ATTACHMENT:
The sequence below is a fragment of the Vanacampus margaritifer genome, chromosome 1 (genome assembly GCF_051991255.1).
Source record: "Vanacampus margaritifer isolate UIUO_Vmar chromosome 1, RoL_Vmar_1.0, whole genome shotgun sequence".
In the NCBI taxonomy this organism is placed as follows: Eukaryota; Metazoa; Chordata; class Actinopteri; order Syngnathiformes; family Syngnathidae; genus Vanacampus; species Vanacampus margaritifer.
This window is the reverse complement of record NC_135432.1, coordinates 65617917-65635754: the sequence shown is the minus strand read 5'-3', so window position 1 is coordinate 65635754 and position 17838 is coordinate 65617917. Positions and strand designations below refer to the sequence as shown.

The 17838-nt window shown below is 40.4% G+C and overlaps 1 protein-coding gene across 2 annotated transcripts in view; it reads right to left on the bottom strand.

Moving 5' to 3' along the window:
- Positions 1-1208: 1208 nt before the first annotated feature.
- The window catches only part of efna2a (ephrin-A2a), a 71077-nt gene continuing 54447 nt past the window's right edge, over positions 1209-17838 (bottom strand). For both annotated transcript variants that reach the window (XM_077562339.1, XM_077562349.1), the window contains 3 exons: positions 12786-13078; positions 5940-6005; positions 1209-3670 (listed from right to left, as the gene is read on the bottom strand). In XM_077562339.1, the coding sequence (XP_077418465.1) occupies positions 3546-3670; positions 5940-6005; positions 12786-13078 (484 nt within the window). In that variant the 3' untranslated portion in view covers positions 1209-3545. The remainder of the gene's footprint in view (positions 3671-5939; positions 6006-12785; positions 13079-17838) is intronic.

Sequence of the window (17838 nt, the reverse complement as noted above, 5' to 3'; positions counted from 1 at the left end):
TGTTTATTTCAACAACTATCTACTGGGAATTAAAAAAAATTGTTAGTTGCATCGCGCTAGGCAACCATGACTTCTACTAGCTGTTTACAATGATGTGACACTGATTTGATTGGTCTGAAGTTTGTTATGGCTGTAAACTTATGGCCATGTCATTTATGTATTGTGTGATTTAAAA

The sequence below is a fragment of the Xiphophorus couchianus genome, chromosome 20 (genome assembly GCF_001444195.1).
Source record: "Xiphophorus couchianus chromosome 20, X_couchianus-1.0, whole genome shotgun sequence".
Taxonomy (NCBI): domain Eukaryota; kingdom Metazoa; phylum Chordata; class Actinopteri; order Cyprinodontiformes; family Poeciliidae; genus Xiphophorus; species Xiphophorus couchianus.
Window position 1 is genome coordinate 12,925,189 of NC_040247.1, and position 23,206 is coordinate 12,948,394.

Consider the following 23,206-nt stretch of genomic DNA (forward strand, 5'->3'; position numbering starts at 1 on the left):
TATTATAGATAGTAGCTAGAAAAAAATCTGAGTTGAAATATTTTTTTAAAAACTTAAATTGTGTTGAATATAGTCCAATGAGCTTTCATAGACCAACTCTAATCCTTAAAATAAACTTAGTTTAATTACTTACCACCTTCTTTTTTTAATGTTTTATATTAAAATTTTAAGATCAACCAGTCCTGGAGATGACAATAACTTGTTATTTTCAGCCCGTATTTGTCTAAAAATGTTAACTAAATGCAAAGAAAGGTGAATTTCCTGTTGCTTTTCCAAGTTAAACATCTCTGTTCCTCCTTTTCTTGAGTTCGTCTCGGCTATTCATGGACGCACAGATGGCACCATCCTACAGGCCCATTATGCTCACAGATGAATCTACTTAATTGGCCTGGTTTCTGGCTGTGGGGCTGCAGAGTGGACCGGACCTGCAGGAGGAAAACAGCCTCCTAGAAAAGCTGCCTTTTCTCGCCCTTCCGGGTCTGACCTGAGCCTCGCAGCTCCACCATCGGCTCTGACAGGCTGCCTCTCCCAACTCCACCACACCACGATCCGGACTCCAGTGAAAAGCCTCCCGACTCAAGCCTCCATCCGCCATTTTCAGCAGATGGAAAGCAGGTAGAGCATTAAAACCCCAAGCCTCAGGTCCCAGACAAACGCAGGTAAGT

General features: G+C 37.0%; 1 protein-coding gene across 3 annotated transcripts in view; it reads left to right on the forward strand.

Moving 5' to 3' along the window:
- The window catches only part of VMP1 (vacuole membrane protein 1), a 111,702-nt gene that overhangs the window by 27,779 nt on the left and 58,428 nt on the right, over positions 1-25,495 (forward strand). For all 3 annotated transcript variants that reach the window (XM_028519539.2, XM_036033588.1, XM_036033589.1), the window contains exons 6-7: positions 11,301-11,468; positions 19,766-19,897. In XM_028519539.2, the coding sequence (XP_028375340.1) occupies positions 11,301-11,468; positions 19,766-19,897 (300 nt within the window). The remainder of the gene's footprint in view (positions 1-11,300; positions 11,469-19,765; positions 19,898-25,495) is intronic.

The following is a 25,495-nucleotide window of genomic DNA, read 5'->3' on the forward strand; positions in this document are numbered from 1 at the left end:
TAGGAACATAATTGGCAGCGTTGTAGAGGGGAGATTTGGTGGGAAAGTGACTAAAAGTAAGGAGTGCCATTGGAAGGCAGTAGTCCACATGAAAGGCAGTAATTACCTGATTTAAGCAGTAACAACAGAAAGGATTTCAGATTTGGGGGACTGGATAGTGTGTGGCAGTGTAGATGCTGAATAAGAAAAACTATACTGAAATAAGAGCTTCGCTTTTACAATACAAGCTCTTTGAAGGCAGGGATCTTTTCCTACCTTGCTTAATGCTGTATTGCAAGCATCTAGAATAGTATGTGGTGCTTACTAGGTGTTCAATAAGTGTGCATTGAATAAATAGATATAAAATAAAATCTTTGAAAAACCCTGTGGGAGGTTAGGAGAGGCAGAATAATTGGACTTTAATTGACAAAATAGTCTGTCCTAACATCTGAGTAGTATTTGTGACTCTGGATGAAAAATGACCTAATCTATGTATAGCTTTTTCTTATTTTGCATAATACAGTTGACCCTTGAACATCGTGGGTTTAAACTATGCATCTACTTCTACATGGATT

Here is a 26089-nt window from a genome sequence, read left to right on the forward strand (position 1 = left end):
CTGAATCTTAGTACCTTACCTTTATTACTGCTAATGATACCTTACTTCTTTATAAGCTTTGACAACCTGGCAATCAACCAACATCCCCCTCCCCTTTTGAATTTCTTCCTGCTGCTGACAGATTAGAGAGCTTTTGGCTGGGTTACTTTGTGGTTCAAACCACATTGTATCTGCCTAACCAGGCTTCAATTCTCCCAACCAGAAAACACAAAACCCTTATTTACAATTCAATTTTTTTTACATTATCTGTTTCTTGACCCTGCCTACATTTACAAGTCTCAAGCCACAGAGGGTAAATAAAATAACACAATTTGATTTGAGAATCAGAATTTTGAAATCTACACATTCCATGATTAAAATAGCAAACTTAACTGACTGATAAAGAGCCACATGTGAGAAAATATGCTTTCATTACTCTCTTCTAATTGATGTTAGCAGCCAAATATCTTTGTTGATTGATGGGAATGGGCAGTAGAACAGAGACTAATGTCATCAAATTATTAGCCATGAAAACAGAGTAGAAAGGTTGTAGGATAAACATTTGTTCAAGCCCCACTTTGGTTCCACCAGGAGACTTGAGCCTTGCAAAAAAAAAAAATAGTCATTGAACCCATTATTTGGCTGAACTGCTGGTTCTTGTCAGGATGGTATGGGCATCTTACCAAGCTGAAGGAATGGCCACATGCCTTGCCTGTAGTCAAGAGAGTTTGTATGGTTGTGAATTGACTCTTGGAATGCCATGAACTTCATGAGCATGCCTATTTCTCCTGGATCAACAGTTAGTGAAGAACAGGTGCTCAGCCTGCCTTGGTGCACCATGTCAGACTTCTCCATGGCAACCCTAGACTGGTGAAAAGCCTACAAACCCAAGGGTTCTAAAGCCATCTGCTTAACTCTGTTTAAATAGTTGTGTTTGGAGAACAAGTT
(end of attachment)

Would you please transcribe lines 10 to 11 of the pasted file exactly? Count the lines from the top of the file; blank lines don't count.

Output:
TGTTTATTTCAACAACTATCTACTGGGAATTAAAAAAAATTGTTAGTTGCATCGCGCTAGGCAACCATGACTTCTACTAGCTGTTTACAATGATGTGACACTGATTTGATTGGTCTGAAGTTTGTTATGGCTGTAAACTTATGGCCATGTCATTTATGTATTGTGTGATTTAAAA

The sequence below is a fragment of the Xiphophorus couchianus genome, chromosome 20 (genome assembly GCF_001444195.1).